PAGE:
Images Blog #5 Andrew James Paterson




Late yesterday afternoon, I dropped into the opening for the Documentary Uncertainty exhibition at A Space. Three strong artists - Stephen Andrews, John Greyson, and Hito Steyerl - not only problematize dissemination and reception of documentary images but also the images' veracity - the images' origins and initial intentions or purposes. Greyson's and Steyerl's projections add to a trope that has been playing throughout this 21st Images Festival - concerning the precarity of film stocks and archives and film as a medium/material. Both of these artists are dealing with lost or destroyed film and attempts to recreate. Steyerl's Film Journal No.1 deals with the activist archivist restorer uncovering authorial and temporal limitations of what she is attempting to recreate, while Greyson's 14.3 Seconds presents six restorations from the 14.3 seconds of film scraps surviving the bombing of Iraq's film archives during the war. Steyerl's and Greyson's installations are smartly complimented by Andrews' Yesterday's News Remembered Today, in which the artist has downloaded an explosive image from the Iraq war from the Internet and then hand-rendered in crayon drawings rubbed over a window screen on mylar or parchment. Andrews recreates the dot-matrix look of newspaper images and/or computer screens while acknowledging the voids between the dots. All three artists are drawing attention to images one doesn't or can't see - images (and histories) that documentary projects must nevertheless acknowledge the presence of.

Then I went to the Workman Theatre to see Charles Atlas' Hail the New Puritan, which is neither literal documentary nor fantasy but performative and an example of the filmmaker/videographer as performer/dancer. Produced in the mid-eighties in Thatcherite Britain, Hail the New Puritan presents a day in the whirlwind life of punk-dance choreographer sensation Michael Clark and his glorious 'company'. This is a gem celebrating drag on the dole, with performative/interventions in the streets and in makeshift studios. There are cameos by the likes of performance artist/designer Leigh Bowery, Fall curmudgeon (and verbal dancer) Mark E. Smith, and others. The party at the end of the day is breathtaking to watch. Clark and his fellow dervishes are matched by Atlas' camera with its ins and outs and in-betweens and underneaths and sharp concrete circles. While very much of its period, I was reminded of Warhol's often down-below cruisy camera and also Jack Smith's Flaming Creatures, with its lack of montage and emphasis on cinematic and gender fluidities. Hail The New Puritan (Not!). However, the cinema was only half full. Too bad - perhaps preparing and/or preparing for examinations is a necessary priority for many artists and audiences?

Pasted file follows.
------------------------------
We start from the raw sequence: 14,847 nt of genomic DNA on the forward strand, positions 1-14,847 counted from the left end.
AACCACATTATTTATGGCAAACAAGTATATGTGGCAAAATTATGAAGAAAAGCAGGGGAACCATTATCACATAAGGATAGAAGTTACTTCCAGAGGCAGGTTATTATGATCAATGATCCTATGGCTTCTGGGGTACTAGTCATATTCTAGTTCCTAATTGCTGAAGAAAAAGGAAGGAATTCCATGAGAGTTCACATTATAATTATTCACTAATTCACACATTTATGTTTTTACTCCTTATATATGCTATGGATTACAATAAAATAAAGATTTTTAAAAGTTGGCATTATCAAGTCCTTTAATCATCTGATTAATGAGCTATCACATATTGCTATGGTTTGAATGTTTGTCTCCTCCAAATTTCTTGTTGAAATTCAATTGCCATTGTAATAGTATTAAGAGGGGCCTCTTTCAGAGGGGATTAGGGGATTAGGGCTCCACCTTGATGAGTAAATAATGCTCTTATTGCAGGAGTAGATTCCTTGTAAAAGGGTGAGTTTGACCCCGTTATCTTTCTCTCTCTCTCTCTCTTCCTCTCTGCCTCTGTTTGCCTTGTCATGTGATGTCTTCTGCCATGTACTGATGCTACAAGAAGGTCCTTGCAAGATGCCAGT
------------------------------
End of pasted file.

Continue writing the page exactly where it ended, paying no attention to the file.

On Thursday afternoon, I paid a visit to Diaz Contemporary Gallery to take in Paulette Philips' installation - History Appears Twice: The First Time as Tragedy the Second Time as Farce. This is a thoughtfully conceived and installed installation utilizing video and sculpture. Philips sets up opposition between the elements of her installation, based on the personal histories of modernist architects Eileen Gray and Le Corbusier. One room houses a 32 minute videotape which inventories a famous house - a modernist ruin. The House (coded or named as E1027) was built by Gray, usurped by Le Corbusier, and subsequently deserted by Gray. Now the house has not only decayed but also been claimed - one or more graffiti artists have been here. My favourite component of Philips' installation is an activated mirror that denies narcissists the privilege of their close-ups. One stares into the mirror, sees a brief self-confirmation, and then the mirror pivots away. This is a cruel and witty time-based sculpture. It acidly mirrors collaborations and/or relationships which unsettling turns for the worse.

And then I had to top off my day with Winnipeg Wunderkind - Daniel Barrow. This phenomenon has achieved renown for his 'manual animations", combining overhead projection with video, soundtrack music, and live narration. This is both performing and performative art - a co-presentation with the Harbourfront World Stage Festival. Barrow's latest manual animation is called Every Time I see Your Picture I Cry. This time, Barrow's trajectory weaves through 'Helen Keller" as a stand-in for one who is different (and probably psychic) through the artist as literal garbage collector/scavenger to the artist/collector being pursued by a serial killer. Serial killers are of course notoriously obsessed with phone books and lists and inventories. They cast a wide net with a singular focus. Barrow works with a wide palette while maintaining intimacy. It's that voice and the complexity - the hands-on-ness, of all that he does in performance. He writes his lines but he also learns them. And, like all good phone book queens, he spends a lot of time with The Smiths.